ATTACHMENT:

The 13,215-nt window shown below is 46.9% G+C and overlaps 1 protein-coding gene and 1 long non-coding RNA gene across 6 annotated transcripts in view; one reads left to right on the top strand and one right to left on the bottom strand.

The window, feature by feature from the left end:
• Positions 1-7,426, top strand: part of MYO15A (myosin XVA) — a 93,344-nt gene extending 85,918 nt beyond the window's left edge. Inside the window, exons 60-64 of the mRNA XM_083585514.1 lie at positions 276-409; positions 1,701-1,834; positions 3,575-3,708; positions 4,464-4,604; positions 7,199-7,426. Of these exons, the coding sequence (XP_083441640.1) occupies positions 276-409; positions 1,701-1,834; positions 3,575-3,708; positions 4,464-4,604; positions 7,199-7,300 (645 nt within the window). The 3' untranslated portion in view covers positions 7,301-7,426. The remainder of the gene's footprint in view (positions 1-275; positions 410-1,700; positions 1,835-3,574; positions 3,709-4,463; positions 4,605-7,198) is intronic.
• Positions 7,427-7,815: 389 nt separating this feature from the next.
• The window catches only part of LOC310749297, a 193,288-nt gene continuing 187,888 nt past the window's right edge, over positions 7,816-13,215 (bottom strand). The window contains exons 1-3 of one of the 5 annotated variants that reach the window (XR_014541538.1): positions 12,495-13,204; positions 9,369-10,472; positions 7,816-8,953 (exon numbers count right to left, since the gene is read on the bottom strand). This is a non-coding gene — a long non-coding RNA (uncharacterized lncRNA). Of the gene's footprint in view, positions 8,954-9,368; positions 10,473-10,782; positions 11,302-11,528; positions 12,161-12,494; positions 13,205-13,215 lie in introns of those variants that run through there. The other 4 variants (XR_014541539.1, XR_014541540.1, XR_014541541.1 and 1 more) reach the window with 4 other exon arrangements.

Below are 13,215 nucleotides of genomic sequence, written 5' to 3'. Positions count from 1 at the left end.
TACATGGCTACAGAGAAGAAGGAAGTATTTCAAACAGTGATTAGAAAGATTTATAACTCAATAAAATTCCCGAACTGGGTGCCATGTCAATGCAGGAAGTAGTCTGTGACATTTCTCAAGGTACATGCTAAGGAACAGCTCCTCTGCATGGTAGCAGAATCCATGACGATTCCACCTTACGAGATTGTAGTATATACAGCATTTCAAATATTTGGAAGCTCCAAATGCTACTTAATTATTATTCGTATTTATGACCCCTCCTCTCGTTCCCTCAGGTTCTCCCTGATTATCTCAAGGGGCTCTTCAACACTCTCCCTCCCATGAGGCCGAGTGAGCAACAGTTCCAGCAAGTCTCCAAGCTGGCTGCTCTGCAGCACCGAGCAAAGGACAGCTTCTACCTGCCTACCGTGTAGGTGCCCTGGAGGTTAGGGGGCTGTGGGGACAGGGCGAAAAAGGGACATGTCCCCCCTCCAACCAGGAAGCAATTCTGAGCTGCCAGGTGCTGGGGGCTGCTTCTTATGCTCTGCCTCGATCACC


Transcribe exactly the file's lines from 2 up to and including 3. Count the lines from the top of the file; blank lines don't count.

The window, feature by feature from the left end:
• Positions 1-7,426, top strand: part of MYO15A (myosin XVA) — a 93,344-nt gene extending 85,918 nt beyond the window's left edge. Inside the window, exons 60-64 of the mRNA XM_083585514.1 lie at positions 276-409; positions 1,701-1,834; positions 3,575-3,708; positions 4,464-4,604; positions 7,199-7,426. Of these exons, the coding sequence (XP_083441640.1) occupies positions 276-409; positions 1,701-1,834; positions 3,575-3,708; positions 4,464-4,604; positions 7,199-7,300 (645 nt within the window). The 3' untranslated portion in view covers positions 7,301-7,426. The remainder of the gene's footprint in view (positions 1-275; positions 410-1,700; positions 1,835-3,574; positions 3,709-4,463; positions 4,605-7,198) is intronic.